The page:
Celebrating Thanksgiving Can Save America

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by R. Gil Student

Halakhic authorities debate whether celebrating Thanksgiving is permissible. Assuming it is permissible, it is also a good thing.

In The Home We Build Together, R. Jonathan Sacks argues that multiculturalism is destroying Western countries. When everyone clings exclusively to their ethnic heritage, there is no common culture to bind all members of the country together. There is no common language that everyone speaks and universally accepted morality that everyone observes. There is no cohesion between social groups.

To solve this problem, R. Sacks suggests that we need a covenant, an agreement to work together for mutual benefit because otherwise society will collapse. Part of this covenant is a national culture that includes a basic language of morality and patriotism. Before multiculturalism, there was a monoculturalism. Everyone had to either assimilate into the majority or remain an outsider to society. That model will not work anymore. Instead, what we need is a bare-bones national culture that transcends, and does not clash with, individual ethnic cultures to facilitate social cohesion.

Part of creating, or reviving, a national culture is promoting non-sectarian holidays, universal celebrations that tell a story about the history and values of the country. These facilitate the shared morality and language, and promote loyalty to the country and to those who are part of the shared culture.

In other words, celebrating Thanksgiving and what it stands for is part of conquering multiculturalism and reestablishing a basic morality in this country. So eat up that turkey and enjoy the cranberry sauce.

(Reposted from 2009)

About Gil Student

Rabbi Gil Student is the Publisher and Editor-in-Chief of TorahMusings.com, a leading website on Orthodox Jewish scholarly subjects, and the Book Editor of the Orthodox Union’s Jewish Action magazine. He writes a popular column on issues of Jewish law and thought featured in newspapers and magazines, including The Jewish Link of New Jersey, The Jewish Echo and The Vues. In the past, he has served as the President of the small Jewish publisher Yashar Books and as the Managing Editor of OU Press. Rabbi Student serves on the Executive Committee of the Rabbinical Council of America and as Director of the Halacha Commission of the Rabbinical Alliance of America. He also serves on the Editorial Board of Jewish Action magazine and the Board of OU Press. He has published five English books, the most recent titled Search Engine volume 2: Finding Meaning in Jewish Texts -- Jewish Leadership, and served as the American editor for Morasha Kehillat Yaakov: Essays in Honour of Chief Rabbi Lord Jonathan Sacks.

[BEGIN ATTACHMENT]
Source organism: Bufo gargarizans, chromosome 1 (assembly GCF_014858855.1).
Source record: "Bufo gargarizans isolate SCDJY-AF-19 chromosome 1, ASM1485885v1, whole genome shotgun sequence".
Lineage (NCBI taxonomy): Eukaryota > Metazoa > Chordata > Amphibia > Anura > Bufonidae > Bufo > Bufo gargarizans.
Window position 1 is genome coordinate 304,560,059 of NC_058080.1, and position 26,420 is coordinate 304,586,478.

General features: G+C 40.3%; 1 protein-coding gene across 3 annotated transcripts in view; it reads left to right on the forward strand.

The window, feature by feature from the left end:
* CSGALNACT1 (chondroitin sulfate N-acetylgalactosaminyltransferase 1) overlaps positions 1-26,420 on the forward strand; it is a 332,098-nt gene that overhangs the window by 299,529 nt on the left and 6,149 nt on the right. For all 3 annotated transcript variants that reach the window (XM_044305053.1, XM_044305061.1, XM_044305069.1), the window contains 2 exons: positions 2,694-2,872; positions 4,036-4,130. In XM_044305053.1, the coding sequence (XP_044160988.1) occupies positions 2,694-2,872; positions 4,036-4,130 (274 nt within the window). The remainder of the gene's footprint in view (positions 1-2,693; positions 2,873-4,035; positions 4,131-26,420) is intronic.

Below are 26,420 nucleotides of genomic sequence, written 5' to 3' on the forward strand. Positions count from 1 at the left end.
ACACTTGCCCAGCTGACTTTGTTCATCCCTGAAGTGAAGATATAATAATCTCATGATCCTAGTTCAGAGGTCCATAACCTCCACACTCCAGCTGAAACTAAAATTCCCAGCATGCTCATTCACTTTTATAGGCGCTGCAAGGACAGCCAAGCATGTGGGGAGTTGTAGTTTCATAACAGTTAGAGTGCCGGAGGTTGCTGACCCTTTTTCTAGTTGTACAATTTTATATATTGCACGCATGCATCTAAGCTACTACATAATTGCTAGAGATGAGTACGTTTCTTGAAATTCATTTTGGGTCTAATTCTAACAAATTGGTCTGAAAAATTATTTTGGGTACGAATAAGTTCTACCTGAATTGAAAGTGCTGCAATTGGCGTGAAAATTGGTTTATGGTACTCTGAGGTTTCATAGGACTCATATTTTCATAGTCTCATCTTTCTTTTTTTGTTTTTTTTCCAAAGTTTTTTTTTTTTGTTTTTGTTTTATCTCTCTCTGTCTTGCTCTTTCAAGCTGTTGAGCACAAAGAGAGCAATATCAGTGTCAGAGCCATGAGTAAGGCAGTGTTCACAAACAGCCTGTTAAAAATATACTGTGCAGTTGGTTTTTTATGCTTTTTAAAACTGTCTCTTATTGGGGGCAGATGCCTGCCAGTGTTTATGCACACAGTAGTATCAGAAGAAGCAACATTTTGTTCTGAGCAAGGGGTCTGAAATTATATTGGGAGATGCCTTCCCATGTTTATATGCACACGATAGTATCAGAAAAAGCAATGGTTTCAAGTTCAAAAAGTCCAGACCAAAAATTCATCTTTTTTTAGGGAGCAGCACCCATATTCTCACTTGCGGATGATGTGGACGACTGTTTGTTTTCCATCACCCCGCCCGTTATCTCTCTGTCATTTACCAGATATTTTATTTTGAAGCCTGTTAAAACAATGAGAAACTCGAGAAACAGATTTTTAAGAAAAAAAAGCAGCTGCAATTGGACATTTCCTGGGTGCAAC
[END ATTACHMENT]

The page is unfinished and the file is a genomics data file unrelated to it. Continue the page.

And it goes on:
4 comments

  1. “R. Jonathan Sacks argues that multiculturalism is destroying Western countries. When everyone clings exclusively to their ethnic heritage, there is no common culture to bind all members of the country together. There is no common language that everyone speaks and universally accepted morality that everyone observes.”

    One can argue that it is precisely multiculturalism which enables frum Jews to be accepted. We don’t accept the fundamental beliefs of the vast majority of the US population.

    • Jews did OK in the US before multiculturalism became a thing. Maybe better, some might argue.

      • From Wikipedia “As a philosophy, multiculturalism began as part of the pragmatism movement at the end of the nineteenth century in Europe and the United States, then as political and cultural pluralism at the turn of the twentieth. It was partly in response to a new wave of European imperialism in sub-Saharan Africa and the massive immigration of Southern and Eastern Europeans to the United States and Latin America. Philosophers, psychologists and historians and early sociologists such as Charles Sanders Peirce, William James, George Santayana, Horace Kallen, John Dewey, W. E. B. Du Bois and Alain Locke developed concepts of cultural pluralism, from which emerged what we understand today as multiculturalism. In Pluralistic Universe (1909), William James espoused the idea of a “plural society.” James saw pluralism as “crucial to the formation of philosophical and social humanism to help build a better, more egalitarian society”

        I do not believe that Jews and Judaism were more accepted in US Society before multiculturalism became big in US more than 100 years ago than now.

        • Wikipedia is citing some thinkers who had some views. In practical terms, multiculturalism became a “thing” in the US no earlier than the 1960’s, and perhaps as late as the 1980’s. Jews were pretty well accepted in the US from the colonial era, and they weren’t doing badly in the 1950’s, say.

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